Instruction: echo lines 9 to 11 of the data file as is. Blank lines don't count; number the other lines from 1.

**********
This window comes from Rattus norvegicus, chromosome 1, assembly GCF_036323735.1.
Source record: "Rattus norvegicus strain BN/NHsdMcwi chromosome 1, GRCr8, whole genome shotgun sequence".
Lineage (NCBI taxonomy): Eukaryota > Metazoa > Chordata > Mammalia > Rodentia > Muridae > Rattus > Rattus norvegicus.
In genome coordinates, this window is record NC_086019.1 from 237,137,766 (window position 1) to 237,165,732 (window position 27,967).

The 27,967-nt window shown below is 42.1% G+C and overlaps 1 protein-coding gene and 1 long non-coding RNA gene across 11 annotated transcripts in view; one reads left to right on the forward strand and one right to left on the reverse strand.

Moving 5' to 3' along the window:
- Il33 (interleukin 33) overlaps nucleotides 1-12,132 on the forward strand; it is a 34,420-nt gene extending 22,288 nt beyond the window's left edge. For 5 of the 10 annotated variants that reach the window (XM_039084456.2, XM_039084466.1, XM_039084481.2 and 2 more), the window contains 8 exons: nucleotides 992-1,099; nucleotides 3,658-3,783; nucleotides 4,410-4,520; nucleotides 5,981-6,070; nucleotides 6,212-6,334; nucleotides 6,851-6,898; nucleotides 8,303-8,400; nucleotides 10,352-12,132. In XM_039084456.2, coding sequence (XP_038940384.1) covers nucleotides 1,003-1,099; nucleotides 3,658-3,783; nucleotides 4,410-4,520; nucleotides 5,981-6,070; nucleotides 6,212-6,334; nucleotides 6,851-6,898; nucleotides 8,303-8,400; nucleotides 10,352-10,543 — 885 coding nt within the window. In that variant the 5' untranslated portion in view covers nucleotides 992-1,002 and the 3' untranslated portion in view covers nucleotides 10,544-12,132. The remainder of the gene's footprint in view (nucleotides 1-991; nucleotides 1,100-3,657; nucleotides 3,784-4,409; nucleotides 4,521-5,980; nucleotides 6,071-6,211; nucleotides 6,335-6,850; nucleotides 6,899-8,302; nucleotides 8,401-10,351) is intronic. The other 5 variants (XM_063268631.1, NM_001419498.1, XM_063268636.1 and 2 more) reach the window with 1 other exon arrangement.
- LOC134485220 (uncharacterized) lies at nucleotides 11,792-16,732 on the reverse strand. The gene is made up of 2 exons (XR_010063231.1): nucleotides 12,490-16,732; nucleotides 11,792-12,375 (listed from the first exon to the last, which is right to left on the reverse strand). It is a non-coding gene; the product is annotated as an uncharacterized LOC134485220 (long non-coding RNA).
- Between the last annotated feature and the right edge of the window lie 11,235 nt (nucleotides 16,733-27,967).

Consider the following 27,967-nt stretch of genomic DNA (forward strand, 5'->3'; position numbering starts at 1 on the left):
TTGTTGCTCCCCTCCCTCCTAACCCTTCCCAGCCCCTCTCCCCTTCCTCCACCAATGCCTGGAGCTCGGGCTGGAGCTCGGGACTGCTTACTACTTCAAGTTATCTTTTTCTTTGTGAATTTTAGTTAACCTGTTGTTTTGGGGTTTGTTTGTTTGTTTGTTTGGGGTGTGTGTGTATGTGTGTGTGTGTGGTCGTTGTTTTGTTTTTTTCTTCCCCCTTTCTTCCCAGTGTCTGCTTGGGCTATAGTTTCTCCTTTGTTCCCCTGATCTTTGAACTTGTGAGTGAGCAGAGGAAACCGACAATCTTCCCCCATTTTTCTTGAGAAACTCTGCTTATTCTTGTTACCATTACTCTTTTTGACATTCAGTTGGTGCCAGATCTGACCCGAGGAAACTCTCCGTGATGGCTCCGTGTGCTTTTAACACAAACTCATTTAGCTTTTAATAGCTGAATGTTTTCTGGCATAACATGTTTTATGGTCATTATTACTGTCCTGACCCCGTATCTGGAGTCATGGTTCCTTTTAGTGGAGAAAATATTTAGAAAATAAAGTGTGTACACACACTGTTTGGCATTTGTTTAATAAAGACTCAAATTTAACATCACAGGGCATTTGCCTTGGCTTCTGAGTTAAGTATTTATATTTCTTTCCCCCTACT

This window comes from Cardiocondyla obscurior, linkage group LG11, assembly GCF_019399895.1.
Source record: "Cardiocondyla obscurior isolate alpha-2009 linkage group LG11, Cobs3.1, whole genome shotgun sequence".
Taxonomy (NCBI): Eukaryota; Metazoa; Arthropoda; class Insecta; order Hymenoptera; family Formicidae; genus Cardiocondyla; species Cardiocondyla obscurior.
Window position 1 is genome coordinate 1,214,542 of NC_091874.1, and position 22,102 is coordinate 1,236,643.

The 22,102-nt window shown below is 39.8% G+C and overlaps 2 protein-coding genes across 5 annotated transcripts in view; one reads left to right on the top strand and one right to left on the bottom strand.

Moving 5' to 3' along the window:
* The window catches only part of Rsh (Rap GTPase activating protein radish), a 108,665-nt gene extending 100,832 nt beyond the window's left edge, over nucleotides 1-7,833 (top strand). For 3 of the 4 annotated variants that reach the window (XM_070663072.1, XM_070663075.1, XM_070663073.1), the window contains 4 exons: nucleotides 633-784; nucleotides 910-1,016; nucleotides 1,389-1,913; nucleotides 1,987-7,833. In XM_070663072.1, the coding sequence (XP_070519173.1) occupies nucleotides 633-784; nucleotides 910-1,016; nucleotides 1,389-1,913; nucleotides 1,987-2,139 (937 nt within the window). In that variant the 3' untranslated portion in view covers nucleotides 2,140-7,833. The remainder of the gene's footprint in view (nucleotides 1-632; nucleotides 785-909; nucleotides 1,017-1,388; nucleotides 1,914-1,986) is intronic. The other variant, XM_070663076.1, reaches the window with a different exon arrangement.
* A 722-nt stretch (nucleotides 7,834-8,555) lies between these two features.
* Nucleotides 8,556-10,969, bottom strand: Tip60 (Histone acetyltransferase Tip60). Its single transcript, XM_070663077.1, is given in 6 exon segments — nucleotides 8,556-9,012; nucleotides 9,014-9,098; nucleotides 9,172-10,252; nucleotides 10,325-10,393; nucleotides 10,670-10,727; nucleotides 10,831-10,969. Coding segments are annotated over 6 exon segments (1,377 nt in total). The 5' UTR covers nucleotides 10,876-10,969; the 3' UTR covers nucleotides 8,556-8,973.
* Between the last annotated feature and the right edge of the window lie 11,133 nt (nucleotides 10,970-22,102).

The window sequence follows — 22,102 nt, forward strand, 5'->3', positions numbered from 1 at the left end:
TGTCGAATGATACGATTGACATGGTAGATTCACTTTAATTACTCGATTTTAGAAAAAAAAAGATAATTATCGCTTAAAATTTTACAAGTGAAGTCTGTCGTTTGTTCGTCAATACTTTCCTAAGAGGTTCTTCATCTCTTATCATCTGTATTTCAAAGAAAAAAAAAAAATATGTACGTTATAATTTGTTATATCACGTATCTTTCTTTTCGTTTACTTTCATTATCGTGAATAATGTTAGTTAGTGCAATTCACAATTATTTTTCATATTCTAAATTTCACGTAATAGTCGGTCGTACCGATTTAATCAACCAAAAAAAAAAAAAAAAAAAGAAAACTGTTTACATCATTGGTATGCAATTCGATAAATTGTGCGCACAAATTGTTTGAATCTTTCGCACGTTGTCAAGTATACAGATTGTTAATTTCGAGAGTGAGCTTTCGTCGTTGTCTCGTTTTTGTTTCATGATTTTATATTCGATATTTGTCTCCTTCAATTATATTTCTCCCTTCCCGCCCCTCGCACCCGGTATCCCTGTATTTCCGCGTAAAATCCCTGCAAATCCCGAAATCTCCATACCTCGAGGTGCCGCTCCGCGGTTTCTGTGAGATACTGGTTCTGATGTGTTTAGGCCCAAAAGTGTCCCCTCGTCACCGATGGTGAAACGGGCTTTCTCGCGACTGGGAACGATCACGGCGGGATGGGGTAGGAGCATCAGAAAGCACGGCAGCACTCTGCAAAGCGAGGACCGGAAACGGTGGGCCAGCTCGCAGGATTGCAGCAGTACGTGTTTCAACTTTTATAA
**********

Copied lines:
- Between the last annotated feature and the right edge of the window lie 11,235 nt (nucleotides 16,733-27,967).

Consider the following 27,967-nt stretch of genomic DNA (forward strand, 5'->3'; position numbering starts at 1 on the left):
TTGTTGCTCCCCTCCCTCCTAACCCTTCCCAGCCCCTCTCCCCTTCCTCCACCAATGCCTGGAGCTCGGGCTGGAGCTCGGGACTGCTTACTACTTCAAGTTATCTTTTTCTTTGTGAATTTTAGTTAACCTGTTGTTTTGGGGTTTGTTTGTTTGTTTGTTTGGGGTGTGTGTGTATGTGTGTGTGTGTGGTCGTTGTTTTGTTTTTTTCTTCCCCCTTTCTTCCCAGTGTCTGCTTGGGCTATAGTTTCTCCTTTGTTCCCCTGATCTTTGAACTTGTGAGTGAGCAGAGGAAACCGACAATCTTCCCCCATTTTTCTTGAGAAACTCTGCTTATTCTTGTTACCATTACTCTTTTTGACATTCAGTTGGTGCCAGATCTGACCCGAGGAAACTCTCCGTGATGGCTCCGTGTGCTTTTAACACAAACTCATTTAGCTTTTAATAGCTGAATGTTTTCTGGCATAACATGTTTTATGGTCATTATTACTGTCCTGACCCCGTATCTGGAGTCATGGTTCCTTTTAGTGGAGAAAATATTTAGAAAATAAAGTGTGTACACACACTGTTTGGCATTTGTTTAATAAAGACTCAAATTTAACATCACAGGGCATTTGCCTTGGCTTCTGAGTTAAGTATTTATATTTCTTTCCCCCTACT